[This article contains numerous spoilers for the LISA triology]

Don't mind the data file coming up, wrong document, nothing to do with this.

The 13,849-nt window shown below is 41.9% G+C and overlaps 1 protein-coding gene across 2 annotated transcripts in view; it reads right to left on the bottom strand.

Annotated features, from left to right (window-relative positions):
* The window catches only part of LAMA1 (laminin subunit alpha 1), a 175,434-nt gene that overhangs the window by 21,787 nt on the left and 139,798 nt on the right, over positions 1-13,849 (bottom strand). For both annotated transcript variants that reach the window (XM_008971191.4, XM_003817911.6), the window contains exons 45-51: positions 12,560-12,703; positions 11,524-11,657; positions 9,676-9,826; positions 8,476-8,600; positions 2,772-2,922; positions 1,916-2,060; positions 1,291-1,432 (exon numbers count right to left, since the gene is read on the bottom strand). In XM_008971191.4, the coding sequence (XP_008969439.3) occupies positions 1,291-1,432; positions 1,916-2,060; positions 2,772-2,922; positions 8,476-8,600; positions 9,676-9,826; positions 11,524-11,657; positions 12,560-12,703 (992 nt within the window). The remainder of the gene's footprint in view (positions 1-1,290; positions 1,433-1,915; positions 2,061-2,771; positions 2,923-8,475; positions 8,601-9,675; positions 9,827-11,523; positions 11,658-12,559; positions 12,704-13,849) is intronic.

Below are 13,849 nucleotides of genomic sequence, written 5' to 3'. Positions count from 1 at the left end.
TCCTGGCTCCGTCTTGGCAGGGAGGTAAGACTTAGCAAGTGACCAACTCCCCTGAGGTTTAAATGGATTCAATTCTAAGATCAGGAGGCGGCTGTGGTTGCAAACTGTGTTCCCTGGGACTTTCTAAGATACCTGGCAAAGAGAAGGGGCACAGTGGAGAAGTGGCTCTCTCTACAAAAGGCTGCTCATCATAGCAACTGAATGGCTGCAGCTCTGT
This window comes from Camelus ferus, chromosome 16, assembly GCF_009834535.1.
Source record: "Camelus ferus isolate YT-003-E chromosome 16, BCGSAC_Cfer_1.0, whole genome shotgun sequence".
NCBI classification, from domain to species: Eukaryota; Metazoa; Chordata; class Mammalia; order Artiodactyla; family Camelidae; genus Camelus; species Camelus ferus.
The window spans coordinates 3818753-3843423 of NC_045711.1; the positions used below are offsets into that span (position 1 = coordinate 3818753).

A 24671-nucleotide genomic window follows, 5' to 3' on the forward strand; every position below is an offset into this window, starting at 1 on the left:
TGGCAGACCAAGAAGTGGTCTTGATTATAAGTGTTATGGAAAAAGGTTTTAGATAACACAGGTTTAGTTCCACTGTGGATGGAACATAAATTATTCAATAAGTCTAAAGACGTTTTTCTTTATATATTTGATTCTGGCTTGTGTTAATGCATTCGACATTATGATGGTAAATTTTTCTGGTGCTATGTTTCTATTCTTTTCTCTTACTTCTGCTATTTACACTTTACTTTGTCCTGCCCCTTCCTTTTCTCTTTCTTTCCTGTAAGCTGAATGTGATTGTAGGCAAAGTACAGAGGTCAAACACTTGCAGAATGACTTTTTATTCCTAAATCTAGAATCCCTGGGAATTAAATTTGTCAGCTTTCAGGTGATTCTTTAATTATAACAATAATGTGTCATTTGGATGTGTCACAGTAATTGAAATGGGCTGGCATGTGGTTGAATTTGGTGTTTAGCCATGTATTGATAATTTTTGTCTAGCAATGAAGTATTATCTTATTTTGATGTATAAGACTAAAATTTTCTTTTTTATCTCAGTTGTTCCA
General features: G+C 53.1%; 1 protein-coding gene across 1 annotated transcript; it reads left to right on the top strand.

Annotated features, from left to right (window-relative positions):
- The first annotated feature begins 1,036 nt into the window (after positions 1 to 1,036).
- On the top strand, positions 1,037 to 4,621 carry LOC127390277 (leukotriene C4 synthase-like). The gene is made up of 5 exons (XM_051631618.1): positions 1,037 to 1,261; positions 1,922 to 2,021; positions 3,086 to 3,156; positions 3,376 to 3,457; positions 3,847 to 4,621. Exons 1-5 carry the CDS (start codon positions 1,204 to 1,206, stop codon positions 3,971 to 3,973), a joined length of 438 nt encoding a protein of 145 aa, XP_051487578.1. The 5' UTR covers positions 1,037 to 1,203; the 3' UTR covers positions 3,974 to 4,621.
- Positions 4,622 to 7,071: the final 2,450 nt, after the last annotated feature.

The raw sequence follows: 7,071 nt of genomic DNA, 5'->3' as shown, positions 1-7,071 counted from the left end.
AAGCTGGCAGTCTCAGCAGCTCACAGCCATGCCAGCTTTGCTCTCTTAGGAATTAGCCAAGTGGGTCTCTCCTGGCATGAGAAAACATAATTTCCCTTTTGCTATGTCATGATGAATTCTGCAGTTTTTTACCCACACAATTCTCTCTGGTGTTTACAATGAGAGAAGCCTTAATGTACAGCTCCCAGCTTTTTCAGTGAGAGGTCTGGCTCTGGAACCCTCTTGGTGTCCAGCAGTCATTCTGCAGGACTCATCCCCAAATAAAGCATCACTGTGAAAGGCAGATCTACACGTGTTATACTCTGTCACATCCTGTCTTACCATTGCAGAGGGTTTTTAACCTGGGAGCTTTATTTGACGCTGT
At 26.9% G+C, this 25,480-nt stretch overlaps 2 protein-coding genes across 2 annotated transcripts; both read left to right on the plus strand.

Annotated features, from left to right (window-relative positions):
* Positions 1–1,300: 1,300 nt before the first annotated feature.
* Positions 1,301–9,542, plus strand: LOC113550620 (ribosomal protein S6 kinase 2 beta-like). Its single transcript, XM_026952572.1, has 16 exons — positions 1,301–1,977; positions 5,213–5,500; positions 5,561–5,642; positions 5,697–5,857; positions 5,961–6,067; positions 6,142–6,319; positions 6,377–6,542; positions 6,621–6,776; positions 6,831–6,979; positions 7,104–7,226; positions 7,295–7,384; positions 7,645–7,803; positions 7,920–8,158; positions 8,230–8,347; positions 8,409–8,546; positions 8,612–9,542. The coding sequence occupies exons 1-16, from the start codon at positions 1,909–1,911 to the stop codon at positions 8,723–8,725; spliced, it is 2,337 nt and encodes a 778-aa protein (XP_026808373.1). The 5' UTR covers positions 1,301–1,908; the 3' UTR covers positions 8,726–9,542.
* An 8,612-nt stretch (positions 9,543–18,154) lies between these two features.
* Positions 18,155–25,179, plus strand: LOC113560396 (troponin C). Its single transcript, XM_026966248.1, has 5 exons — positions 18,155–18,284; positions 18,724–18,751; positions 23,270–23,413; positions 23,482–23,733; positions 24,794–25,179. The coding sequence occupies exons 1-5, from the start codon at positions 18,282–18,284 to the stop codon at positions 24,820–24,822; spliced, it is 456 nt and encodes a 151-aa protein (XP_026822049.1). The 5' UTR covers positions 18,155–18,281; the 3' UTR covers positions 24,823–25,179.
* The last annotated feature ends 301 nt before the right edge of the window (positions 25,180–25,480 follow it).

Although they have existed for decades now video games still struggle for proper artistic recognition. One reason for this is that many video games simply fail to live up to the title of art. There are various economic reasons for this: games typically must have a mass appeal. The industry is expensive and competitive, and this creates an environment which pure entertainment value can override artistic aims. Yet they have also been misunderstood as a medium. The defining feature of video games is often perceived to be their interactivity, but that is not quite what makes them unique. Now, video games do have unparalleled interactivity when compared to other mediums, but interactive art has existed since long before video games. Even books and paintings are something we interact with in minor ways; we can view a painting from many different perspectives, and our reading of a book or painting will always be applying our own personal categories and experiences to it, actively generating the artistic experience.